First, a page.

Japanese Prime Minister Shinzo Abe has politicked exquisitely. He has done public relations even better. It is with economic policy that he has fallen short. His Abenomics, as he calls his program, has simply failed to lift Japan's economy from the shallows in which it has wallowed for more than twenty years now. That is hardly surprising. Despite all the fanfare, little that he has implemented is new, while he has neglected the one novel and promising aspect of his agenda: structural reform. Until he (or someone else) takes this fundamental aspect of policy seriously enough to actually do something, Japan's economic prospects will remain mediocre.
ABE'S INITIAL SPLASH
Since Abe first took office in 2013, he has touted his supposedly novel plan to revitalize the economy. His agenda consists of three initiatives, or "arrows" as he calls them. One is a massive government stimulus program, mostly on new infrastructure amounting to as much as 3.5 percent of Japan's GDP. The second "arrow" consists of extremely easy monetary policies, including an increase in the Bank of Japan's inflation target from 1.0 percent to 2.0 percent and a large injection of liquidity into the system through a quantitative easing that would, the government claims, expand the central bank's balance sheet by 1.0 percent of GDP in the first year. The third "arrow" would aim at structural reforms to make Japan's economy more dynamic and growth-oriented, including efforts to streamline energy, environmental, and healthcare regulation and take steps to cope with the rising average age of the population and the resulting overhang of dependent retirees.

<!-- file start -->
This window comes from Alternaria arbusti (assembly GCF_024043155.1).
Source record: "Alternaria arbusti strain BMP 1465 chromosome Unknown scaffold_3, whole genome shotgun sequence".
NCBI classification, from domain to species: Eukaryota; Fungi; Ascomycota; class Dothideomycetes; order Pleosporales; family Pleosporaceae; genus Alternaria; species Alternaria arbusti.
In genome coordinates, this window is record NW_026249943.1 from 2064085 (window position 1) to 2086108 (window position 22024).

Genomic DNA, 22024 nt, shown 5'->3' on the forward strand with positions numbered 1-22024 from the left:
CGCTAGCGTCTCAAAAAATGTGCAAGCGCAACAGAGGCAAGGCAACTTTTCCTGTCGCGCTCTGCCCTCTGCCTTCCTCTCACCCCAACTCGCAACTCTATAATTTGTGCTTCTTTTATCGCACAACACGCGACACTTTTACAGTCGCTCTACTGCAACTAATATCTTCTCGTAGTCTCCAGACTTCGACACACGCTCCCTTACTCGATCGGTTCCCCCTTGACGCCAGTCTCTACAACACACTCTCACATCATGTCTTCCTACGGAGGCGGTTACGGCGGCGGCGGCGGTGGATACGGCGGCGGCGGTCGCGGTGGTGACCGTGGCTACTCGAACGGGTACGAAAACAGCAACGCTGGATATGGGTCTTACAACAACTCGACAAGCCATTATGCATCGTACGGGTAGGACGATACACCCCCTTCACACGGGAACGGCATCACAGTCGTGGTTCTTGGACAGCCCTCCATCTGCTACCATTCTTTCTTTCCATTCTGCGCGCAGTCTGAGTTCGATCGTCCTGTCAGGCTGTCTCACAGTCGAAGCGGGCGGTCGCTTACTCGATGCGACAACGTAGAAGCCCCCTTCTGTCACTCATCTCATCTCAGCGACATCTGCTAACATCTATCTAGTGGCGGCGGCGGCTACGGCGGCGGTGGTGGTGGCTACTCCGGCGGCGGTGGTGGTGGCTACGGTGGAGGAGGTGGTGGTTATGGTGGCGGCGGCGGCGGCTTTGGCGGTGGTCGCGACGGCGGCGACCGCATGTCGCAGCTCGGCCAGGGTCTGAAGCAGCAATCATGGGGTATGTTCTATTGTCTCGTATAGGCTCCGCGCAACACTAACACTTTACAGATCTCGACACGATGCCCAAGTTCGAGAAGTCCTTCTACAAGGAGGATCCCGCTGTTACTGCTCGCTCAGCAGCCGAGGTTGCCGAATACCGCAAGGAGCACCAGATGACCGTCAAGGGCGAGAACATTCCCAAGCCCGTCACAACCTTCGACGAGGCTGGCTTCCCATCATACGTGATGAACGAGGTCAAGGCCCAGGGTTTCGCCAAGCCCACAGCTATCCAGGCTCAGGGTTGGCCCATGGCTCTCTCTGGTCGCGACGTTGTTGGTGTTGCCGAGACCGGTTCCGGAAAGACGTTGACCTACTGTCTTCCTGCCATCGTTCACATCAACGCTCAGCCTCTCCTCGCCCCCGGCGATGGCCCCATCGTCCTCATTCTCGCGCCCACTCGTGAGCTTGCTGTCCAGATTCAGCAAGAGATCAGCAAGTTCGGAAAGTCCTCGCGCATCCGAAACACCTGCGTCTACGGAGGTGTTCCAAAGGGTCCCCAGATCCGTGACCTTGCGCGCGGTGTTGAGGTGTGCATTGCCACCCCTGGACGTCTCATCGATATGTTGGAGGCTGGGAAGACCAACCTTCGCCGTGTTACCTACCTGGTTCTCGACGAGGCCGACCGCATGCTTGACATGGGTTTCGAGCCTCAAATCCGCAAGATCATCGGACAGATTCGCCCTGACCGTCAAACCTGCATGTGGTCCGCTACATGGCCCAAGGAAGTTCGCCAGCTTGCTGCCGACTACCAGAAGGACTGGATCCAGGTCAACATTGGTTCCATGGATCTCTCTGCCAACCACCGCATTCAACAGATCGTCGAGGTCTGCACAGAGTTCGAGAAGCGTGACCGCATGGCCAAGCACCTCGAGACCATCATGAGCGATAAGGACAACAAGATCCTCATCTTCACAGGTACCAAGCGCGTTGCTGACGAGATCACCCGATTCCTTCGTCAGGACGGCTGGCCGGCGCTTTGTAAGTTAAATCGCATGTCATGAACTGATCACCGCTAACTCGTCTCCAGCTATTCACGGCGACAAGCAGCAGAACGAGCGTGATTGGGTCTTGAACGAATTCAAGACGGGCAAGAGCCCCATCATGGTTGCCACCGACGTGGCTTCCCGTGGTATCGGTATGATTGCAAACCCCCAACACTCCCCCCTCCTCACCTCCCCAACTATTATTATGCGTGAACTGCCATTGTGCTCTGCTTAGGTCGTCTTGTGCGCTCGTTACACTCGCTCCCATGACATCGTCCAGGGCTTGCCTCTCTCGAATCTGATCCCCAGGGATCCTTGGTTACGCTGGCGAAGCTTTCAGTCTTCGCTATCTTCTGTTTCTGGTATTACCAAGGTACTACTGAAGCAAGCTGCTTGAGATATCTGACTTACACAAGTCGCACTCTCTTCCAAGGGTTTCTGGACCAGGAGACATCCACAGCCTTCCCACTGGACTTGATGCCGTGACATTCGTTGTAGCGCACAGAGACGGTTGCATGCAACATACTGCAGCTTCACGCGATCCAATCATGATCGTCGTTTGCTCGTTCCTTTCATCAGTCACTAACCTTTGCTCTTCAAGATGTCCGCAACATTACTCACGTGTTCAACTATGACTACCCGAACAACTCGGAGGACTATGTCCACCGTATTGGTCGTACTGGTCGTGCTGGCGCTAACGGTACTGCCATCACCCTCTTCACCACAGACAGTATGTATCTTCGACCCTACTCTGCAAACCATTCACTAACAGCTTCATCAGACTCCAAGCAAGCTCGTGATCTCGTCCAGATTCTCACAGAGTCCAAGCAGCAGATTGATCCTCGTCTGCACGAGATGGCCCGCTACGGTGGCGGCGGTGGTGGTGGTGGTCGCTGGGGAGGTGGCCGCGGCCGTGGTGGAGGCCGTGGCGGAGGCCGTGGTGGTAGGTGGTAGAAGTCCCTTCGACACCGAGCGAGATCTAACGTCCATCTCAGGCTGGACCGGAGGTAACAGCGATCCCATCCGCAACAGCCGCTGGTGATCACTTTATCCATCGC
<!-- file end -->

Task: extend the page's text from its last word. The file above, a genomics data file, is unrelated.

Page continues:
Abe has only ever loosed his first two arrows. For a while, these seemed to be sufficient. Japan's financial markets responded well, as did its economy. The country's real GDP expanded at a 3.7 percent annual rate during 2013's first three quarters, a major turnabout from the half percent decline recorded in 2012. It fell modestly in 2013's fourth quarter but jumped again at an impressive 6.6 percent annualized rate in 2014's first quarter. By that time, it appeared as though Abenomics was working, even with its third arrow still in the prime minister's quiver. But then the skein of good news began to unravel. The economy fell a hard 7.4 percent at an annualized rate in the spring quarter of last year, and continued to decline at a less precipitous but still severe 2.0 percent annualized rate during the summer quarter...